In abdominoplasty, extra skin, extra fat, and loose muscle can be treated. This is characteristic of a middle-aged woman after she has had several children. Liposuction, on the other hand, removes fat only, and the skin must be elastic enough to contract on its own.

Cost varies with the degree of complexity of the operation. Miniabdominoplasty will cost perhaps $3,500, whereas an abdominoplasty, which extends almost to the back (incidentally, this is called a circumferential abdominoplasty) will cost much more, in the range of $7,500. These prices vary from surgeon to surgeon and from location to location in the United Sates.

At The Cleveland Clinic we have five plastic surgeons that are adept at this type of surgery. We would be happy to discuss the surgeons with you over the telephone. You could also visit our web site for a bio of each surgeon.

In general, for any of these cosmetic procedures, weight loss prior to surgery is preferred to weight loss after surgery. That's true for any plastic surgery procedure, cosmetic or plastic. That's a general recommendation for any cosmetic or reconstructive procedure, weight loss first. The reason that is preferred in an abdominoplasty or face-lift is that the weight loss may create additional loose skin that could be removed at the time of the procedure, whereas weight loss after surgery would create loose skin in the postoperative period, and have negative effects on the surgical results. Now, when we talk about weight loss, however, I'm talking about significant weight loss. I would be talking about 15 pounds or more.

"In general, for any of these cosmetic procedures, weight loss prior to surgery is preferred to weight loss after surgery. That's true for any plastic surgery procedure, cosmetic or plastic."

MEMBER QUESTION:
When do you have complete healing with breast augmentation?

ZINS:
It depends on what exactly we mean by complete healing. And by this I mean within several weeks most patients are reasonably comfortable after breast augmentation. They may have minor discomfort at this time, but certainly in two to four weeks they should be resuming normal activity.

However, if the patient develops firmness of the breast this can lead to discomfort relatively long after the procedure. Therefore, if the patient has continued discomfort months or even several years after surgery, he or she should return to see their surgeon. Firmness of the breast, or capsules, can result months or even years after surgery. Therefore, if an individual has the gradual onset of new discomfort, months or years after surgery, I would recommend that they return to see their surgeon.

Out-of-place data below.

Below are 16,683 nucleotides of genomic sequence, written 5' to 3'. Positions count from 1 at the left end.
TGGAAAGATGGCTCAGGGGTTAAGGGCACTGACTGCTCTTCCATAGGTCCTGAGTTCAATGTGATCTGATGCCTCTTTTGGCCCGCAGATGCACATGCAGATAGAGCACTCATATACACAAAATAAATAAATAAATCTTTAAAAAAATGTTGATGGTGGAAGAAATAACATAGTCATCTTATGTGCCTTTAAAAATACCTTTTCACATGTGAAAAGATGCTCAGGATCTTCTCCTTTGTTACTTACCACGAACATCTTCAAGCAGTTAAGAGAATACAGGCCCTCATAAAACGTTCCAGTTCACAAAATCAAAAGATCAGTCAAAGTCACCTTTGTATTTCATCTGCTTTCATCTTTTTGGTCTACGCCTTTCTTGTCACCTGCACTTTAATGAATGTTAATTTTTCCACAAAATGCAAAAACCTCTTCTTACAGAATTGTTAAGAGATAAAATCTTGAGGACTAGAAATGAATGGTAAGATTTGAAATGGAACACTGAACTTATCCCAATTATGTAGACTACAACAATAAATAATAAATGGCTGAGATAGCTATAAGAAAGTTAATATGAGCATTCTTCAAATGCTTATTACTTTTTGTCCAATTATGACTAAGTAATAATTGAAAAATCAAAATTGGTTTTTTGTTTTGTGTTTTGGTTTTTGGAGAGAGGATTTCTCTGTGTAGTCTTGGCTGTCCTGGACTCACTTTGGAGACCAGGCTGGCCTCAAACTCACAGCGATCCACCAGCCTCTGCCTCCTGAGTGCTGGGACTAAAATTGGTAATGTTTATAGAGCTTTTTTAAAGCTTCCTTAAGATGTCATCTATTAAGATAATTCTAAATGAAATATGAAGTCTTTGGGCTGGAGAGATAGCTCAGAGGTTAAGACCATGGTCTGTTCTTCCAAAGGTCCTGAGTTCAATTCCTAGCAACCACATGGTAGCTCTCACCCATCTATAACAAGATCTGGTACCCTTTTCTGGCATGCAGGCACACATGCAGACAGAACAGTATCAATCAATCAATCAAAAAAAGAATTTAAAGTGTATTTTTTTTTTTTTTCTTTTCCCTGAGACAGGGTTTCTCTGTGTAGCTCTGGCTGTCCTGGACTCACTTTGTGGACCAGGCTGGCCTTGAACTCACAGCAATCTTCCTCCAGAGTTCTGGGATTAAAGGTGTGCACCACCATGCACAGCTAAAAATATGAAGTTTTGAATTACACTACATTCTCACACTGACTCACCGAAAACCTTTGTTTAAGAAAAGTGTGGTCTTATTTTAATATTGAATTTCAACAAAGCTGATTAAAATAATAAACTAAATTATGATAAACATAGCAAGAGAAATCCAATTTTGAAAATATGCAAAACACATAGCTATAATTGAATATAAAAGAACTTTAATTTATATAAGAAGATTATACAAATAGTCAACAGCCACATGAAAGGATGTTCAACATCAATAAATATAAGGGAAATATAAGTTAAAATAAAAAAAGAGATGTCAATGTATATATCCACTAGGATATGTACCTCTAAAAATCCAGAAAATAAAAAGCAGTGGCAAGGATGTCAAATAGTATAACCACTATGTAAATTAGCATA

MEMBER QUESTION:
Could you go into some detail about removing dark bags from under eyes?

ZINS:
Well, of course I would have to see the patient to understand certain specifics. But, generally bags under the eyes are due to one or a combination of several things:
  • Excess fat
  • Excess fat combined with lax or excess muscle
  • Excess skin
  • Darkness under the eyes can be the result of sun damage or can be an inherited type of abnormality

Darkening under the eyes can first be treated by products used at home, such as Retin-A or Retin-A in combination with bleaching creams. If this is unsuccessful, a variety of peeling techniques can be used to remove pigment.

MEMBER QUESTION:
Four years ago I had a chondrosarcoma on my shoulder blade and as a result had a total scapulectomy. Since having this surgery I have experienced a tremendous pull and drag effect on my left breast (which also happens to be two sizes larger than the right breast). I realize I no longer have the support that I previously had. My question and theory is this: If I reduce the size of my left breast with reduction surgery will this in turn reduce the heaviness that I am experiencing on the left side? I would be eternally grateful if you could provide me with your opinion.

ZINS:
Certainly large breasts cause patients a number of problems. These include back pain, strap mark grooves, infections under the breasts, as well as neck pain. However, pain is a very subjective thing. If your breast size is a D cup or greater then reduction in the size of the breast may well have a positive effect on the pulling or discomfort you're describing. This may or may not be related to your previous surgery, but I would suggest that you return to your surgeon if the scapulectomy problem is an issue.